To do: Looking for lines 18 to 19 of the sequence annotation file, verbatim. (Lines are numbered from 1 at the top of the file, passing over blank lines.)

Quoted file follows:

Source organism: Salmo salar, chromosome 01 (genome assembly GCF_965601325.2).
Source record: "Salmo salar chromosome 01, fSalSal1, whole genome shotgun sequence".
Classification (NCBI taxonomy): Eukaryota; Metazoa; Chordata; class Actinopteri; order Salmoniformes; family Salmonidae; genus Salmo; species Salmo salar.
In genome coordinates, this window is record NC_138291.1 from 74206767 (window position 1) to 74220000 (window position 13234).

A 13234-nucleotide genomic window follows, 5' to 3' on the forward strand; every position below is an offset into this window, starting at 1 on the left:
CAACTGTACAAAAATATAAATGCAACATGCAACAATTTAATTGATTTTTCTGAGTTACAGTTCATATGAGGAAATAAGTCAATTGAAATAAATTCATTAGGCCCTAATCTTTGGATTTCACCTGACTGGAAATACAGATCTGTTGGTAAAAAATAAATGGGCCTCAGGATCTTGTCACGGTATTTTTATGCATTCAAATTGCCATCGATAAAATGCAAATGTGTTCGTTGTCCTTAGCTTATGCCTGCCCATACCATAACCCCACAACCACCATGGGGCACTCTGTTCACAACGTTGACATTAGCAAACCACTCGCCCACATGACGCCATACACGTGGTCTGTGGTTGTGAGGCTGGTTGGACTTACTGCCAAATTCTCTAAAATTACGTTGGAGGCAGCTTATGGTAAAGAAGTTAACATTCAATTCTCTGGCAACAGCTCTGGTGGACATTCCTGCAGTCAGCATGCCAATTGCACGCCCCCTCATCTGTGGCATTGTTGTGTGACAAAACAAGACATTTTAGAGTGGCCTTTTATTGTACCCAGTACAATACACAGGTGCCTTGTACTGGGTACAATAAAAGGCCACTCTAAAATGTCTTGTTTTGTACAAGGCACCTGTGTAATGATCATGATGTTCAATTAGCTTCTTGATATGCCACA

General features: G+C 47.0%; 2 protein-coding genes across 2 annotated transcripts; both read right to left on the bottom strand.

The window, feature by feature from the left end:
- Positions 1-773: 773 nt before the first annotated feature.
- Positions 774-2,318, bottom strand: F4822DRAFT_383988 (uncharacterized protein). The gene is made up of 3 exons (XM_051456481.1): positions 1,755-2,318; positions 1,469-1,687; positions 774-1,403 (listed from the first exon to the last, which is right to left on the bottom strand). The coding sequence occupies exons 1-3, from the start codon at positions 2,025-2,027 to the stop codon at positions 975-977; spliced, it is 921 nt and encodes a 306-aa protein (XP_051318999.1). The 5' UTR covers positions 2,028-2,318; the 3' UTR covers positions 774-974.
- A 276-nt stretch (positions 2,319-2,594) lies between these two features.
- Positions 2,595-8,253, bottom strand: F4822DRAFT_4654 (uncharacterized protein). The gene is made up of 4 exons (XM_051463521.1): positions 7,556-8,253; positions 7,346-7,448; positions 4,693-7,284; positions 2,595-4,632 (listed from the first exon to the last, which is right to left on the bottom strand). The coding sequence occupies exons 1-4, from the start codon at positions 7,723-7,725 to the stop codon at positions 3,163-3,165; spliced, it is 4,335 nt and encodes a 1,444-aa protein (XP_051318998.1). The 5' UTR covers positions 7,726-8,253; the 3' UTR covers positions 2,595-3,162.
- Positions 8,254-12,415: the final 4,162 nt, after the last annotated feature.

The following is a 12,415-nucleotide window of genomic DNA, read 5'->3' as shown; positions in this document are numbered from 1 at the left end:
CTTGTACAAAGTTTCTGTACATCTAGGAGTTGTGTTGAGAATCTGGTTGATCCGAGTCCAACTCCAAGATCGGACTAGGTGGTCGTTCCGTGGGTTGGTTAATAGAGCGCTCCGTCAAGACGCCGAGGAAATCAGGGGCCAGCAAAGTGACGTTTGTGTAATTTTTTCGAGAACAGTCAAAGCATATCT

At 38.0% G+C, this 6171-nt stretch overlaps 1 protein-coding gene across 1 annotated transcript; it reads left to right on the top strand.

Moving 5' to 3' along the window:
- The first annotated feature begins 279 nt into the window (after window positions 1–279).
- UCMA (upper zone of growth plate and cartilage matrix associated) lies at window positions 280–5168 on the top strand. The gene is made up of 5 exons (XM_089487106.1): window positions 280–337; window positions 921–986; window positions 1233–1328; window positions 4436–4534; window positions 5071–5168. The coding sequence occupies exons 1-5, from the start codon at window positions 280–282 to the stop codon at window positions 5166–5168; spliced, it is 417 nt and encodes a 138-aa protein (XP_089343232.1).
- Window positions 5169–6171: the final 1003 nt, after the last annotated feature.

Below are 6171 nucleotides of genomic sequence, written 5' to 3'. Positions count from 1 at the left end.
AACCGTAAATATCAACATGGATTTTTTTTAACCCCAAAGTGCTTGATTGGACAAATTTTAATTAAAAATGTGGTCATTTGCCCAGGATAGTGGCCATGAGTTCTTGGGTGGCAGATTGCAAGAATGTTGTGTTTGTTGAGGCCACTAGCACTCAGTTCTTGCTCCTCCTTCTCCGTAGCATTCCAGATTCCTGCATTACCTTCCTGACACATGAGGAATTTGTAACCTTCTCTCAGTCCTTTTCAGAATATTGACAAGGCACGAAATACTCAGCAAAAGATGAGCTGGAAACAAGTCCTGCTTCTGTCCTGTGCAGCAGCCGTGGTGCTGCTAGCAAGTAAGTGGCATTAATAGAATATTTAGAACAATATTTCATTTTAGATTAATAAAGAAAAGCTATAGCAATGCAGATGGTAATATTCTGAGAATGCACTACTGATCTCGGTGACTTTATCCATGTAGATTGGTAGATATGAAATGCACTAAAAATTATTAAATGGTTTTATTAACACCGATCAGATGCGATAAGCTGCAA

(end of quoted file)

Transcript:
- The first annotated feature begins 279 nt into the window (after window positions 1–279).
- UCMA (upper zone of growth plate and cartilage matrix associated) lies at window positions 280–5168 on the top strand. The gene is made up of 5 exons (XM_089487106.1): window positions 280–337; window positions 921–986; window positions 1233–1328; window positions 4436–4534; window positions 5071–5168. The coding sequence occupies exons 1-5, from the start codon at window positions 280–282 to the stop codon at window positions 5166–5168; spliced, it is 417 nt and encodes a 138-aa protein (XP_089343232.1).